Unless you are new to the world of autism, or have been under a rock, most people are familiar with the puzzle piece (more or less the official symbol of autism awareness.)
The reasoning behind the puzzle piece symbology it is that the world doesn’t know what exactly causes autism, and are “trying to put the pieces together.”
For me, the symbol takes on a more personal meaning.
Growing up, trying to socialize with my peers made me feel like a puzzle piece.
Growing up, trying to socialize with my peers made me feel like a puzzle piece. But one from a different box, that would never fit in with the picture of neurotypical mainstream peers.
Going through school my peers, their interests, their moods. They were hard to read, and because I almost always was slow understanding conversations, I was always left out of them.
Over time though, what originally made me sad, made me apathetic about the need to talk to people, so I would watch lots of videos instead.
As a lifelong fan of mixed martial arts (MMA), watching it with my dad I always thought, “Wow, these guys are COOL!” And the fights reminded me of the cool fights on the Power Rangers or the fighting games I played, like Tekken and Street Fighter
I watched fights when “people-ing” became too much to handle, often rewatching old fights, fights that just happened, and following the careers of fighters.
When I graduated from high school, I began to be more well-versed in socialization. At that point, I decided to train brazilian jiu jitsu (BJJ), and muay thai kickboxing at a local gym, making the decision to be like the fighters I idolize so much.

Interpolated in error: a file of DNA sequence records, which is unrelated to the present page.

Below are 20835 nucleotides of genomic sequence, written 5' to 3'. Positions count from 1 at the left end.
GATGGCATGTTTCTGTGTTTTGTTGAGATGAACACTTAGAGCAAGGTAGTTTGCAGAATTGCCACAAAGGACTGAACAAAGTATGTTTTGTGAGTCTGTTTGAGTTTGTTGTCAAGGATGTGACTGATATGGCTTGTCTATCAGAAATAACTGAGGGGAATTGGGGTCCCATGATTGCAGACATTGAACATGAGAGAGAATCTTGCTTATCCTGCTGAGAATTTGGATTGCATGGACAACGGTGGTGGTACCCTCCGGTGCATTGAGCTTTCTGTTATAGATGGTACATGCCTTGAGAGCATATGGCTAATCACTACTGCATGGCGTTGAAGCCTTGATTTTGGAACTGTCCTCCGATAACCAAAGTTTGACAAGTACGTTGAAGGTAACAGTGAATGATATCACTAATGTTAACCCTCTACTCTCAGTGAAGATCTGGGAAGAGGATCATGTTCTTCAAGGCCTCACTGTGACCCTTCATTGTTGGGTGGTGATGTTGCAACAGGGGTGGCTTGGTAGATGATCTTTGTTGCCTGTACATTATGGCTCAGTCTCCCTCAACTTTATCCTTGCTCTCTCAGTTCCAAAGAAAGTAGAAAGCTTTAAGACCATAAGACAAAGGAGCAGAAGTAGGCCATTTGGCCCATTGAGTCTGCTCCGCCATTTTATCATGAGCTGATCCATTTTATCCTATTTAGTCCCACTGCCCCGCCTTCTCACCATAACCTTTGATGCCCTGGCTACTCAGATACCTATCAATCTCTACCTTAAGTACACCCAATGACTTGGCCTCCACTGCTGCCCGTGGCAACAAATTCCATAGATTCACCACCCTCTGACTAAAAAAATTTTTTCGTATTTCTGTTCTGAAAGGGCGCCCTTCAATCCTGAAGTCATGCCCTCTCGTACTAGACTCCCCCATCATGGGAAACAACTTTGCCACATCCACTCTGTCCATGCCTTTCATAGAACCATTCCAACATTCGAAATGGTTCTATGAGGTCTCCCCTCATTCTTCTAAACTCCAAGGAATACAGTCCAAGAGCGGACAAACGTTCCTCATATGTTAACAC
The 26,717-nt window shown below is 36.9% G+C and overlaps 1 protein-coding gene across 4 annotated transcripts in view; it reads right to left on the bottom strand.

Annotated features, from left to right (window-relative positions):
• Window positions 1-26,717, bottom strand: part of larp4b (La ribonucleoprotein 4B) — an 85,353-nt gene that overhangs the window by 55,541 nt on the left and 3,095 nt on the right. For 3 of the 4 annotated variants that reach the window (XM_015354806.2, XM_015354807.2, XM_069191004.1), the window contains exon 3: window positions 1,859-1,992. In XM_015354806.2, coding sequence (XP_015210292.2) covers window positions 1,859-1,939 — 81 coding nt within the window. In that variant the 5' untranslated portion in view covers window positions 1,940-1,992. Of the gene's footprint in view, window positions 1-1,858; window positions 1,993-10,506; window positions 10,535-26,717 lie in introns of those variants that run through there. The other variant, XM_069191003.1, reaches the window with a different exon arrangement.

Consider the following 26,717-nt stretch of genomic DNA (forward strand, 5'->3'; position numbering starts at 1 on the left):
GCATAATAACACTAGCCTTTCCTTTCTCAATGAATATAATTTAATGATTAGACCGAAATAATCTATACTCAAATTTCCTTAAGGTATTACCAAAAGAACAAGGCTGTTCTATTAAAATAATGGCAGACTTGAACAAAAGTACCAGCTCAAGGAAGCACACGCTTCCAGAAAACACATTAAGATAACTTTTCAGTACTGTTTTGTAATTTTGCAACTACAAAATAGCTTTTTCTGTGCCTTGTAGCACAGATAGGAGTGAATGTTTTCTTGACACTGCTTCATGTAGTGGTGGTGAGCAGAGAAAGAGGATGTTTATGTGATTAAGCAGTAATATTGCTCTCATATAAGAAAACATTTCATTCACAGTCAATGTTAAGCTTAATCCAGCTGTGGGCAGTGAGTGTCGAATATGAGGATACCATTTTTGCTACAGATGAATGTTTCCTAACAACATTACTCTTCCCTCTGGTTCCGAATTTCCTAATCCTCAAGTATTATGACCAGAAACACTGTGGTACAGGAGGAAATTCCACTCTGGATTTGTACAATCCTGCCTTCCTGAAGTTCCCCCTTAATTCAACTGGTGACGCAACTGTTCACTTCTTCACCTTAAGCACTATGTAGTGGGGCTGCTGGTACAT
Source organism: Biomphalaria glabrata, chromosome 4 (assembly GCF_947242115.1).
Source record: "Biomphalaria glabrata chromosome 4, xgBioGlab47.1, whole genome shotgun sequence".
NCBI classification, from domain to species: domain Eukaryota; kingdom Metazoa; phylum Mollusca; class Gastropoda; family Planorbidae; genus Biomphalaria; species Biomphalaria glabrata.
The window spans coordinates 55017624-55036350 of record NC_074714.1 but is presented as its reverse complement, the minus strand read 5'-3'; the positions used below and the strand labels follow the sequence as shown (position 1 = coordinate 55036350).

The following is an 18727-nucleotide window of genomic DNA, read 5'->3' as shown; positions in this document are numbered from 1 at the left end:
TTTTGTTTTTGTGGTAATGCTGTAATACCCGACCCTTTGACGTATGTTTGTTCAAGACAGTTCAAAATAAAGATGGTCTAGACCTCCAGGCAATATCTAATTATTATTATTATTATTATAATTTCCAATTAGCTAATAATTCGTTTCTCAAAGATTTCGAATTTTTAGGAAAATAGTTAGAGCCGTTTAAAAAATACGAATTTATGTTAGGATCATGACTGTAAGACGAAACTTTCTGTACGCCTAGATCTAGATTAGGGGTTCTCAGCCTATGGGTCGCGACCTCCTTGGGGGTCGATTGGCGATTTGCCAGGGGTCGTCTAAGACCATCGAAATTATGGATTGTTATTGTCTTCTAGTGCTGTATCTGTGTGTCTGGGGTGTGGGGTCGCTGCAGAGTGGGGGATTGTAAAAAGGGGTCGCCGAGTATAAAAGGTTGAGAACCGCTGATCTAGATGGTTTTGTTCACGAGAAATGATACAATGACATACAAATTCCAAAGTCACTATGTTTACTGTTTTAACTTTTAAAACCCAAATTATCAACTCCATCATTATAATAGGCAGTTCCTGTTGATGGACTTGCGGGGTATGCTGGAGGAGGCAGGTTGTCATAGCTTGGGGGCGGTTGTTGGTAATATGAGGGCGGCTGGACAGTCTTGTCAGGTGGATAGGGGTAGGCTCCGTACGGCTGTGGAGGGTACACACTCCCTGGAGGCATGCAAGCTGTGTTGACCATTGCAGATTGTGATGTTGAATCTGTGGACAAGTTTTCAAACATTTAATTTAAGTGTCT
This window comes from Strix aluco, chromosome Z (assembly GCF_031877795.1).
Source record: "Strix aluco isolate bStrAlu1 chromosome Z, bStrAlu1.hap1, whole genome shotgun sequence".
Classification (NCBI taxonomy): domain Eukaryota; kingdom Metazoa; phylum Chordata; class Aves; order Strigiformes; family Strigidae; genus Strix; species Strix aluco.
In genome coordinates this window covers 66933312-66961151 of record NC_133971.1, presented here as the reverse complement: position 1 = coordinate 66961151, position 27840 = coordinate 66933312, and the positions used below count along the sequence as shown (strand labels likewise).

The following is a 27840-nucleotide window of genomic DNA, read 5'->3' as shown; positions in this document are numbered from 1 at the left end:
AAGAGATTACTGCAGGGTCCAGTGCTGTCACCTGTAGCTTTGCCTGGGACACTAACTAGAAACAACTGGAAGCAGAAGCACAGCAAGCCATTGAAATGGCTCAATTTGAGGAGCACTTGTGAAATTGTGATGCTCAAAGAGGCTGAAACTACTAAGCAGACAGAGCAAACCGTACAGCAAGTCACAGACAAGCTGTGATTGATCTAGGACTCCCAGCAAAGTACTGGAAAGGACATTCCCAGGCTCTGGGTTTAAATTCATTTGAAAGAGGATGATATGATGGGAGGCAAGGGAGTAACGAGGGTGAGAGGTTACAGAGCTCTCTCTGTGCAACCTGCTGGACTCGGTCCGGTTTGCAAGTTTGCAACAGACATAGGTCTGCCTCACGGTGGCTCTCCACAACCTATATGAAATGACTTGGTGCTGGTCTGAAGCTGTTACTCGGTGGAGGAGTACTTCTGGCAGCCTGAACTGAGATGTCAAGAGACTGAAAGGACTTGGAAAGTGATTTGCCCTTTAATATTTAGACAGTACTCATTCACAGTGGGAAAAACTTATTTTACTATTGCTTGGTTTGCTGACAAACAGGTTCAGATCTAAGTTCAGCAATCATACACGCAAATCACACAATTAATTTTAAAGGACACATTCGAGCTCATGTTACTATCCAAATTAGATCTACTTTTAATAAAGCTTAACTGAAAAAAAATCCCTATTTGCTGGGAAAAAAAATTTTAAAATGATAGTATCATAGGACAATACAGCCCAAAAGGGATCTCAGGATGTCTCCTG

I made a great choice.
I’ve gotten to meet many of my heroes. Some of them, I actually call friends.
Pioneers in WMMA such as my bff/sister from another mister, Roxy, and Cris Cyborg, Miesha Tate, and as of today, Gina Carano.
MMA, particularly WMMA helped me find a place where my puzzle piece can fit. After years of searching, I know where I belong.
I finally fit in.
All fighters are weird.
Who else wakes up every morning, and says, “you know what I want today? I want to be hit in the face and then I want to hit someone else in the face!"
Or for all of you BJJ practitioners. "You know what sounds good right now? Trying to turn my buddy into a human soft pretzel, while they’re trying to do the same to me.”
Fighters might LOOK normal, and come from all walks of life from college students majoring in sciences, real estate agents, graphic designers, and teachers.
You could probably walk by someone who trains, and may not even know they can, and probably have fought another human being.
MMA is the great equalizer.
As long as you do your best, and train hard, it doesn’t matter if you have autism, a mental illness, come from a different country. You can come from a different culture, a country thousands of miles away, but, because of the mats, we become family, and fit into a pretty kick-ass puzzle. I couldn’t be happier with being there with them.
I found my place.
Serena DeJesus is the First Female Professional Mixed Martial Artist with Autism. She's 5-2 in her MMA career, has the Tuff-n-uff Bantamweight Champion Belt, and is an active autism ambassador for the non-profit Fighting For Autism. When she isn't training or fighting you can find her nose buried in philosophy books or video games. To read more from Serena, check out her blog.